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The ‘male menopause’ – what you need to know

East Midlands Ambulance Service is reportedly giving men up to a year of paid leave for “andropause related issues”, which some are calling the “male menopause”.

This move has angered some commentators who question whether there really is such a thing as the male menopause or “manopause”.

The andropause is not a condition that was recently invented. The medical establishment has been talking about it since the 1940s when it was known as the “male climacteric”. Symptoms of this condition include a lack of energy, weight gain (including “man boobs”), sexual difficulties, sleep problems, anxiety, irritability, depression and even hot flushes.

While many private clinics recognise and treat andropause, it is not recognised as a syndrome by the NHS, nor is it usually caused by a radical drop in “male hormones”, such as testosterone. Testosterone levels do naturally decline in men, but the average decrease is around 1% per year after the age of 30.

Less common – only seen in 6% of adult men under 80 – are chronically low levels of testosterone, also known as androgen deficiency. This may result from accidents affecting their testes, experiencing severe illness, or treatment for prostate cancer.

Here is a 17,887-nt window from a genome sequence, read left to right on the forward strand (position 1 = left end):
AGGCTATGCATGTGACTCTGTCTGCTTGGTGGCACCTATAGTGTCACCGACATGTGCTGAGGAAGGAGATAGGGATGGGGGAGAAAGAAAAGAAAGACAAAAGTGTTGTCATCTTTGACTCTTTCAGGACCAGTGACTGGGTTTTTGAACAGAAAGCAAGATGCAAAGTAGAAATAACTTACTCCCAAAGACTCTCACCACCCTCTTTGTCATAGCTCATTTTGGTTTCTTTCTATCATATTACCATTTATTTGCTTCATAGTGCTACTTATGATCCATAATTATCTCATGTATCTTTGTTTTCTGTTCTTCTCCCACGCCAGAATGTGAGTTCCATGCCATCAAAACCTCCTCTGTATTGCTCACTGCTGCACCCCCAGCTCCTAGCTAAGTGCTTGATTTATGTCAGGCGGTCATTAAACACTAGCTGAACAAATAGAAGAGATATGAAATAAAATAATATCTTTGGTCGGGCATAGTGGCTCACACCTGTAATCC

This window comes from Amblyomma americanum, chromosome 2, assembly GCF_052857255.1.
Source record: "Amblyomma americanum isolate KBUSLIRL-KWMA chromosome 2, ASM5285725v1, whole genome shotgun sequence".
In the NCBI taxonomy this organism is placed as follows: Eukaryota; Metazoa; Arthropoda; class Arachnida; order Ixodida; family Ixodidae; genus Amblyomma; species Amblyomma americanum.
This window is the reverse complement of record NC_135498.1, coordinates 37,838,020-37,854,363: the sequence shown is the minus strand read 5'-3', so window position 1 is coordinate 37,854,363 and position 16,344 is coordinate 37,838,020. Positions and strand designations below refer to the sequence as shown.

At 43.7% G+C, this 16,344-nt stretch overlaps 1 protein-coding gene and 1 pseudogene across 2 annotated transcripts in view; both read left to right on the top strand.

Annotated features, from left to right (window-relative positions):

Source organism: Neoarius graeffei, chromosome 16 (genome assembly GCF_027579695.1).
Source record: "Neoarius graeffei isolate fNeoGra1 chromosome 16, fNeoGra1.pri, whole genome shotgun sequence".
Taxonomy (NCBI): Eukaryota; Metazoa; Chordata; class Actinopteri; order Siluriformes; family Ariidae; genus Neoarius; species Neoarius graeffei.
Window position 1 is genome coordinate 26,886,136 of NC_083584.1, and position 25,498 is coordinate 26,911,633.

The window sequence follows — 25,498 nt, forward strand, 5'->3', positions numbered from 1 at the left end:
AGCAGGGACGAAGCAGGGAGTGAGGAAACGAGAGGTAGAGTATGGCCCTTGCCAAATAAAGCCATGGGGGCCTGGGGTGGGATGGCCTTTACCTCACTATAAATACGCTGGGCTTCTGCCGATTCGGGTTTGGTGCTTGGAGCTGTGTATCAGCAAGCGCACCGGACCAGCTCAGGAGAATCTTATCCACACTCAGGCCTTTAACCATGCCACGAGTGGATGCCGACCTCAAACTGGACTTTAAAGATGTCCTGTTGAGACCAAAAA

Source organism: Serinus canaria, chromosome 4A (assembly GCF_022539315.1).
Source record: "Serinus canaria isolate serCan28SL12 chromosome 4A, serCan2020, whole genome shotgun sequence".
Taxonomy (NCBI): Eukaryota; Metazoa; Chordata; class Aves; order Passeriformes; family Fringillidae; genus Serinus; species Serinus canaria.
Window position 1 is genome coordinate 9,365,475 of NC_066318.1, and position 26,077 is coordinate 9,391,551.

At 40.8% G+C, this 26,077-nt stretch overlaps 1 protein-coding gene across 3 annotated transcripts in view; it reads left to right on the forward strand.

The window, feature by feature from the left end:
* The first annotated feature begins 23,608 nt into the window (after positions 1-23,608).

The natural drop in testosterone can be worsened by obesity, extreme stress and some medications or diseases, including drinking too much alcohol. So the andropause is probably more of a lifestyle symptom and therefore should be tackled as such.

The recent media spotlight on female menopause has highlighted just how badly women can be affected by midlife reduction in hormone levels. So much so that the UK government had to appoint a dedicated “menopause tsar” to deal with the resulting shortage of oestrogel, a popular form of HRT, as more and more women seek menopause treatment.

The East Midlands Ambulance Service is commendable in wanting to support men in making mid-life lifestyle changes, but calling it the “male menopause” undermines the magnitude of the physiological changes women experience as part of female menopause.

For men, lifestyle changes can have huge benefits. Taking care of heart health, exercise and healthy diets in midlife are known to be good for brain function and can help prevent dementia and heart disease later on.


For the full article by Professor Eef HogervorstDr Emma O'Donnell, and Dr Gemma Witcomb, visit the Conversation.

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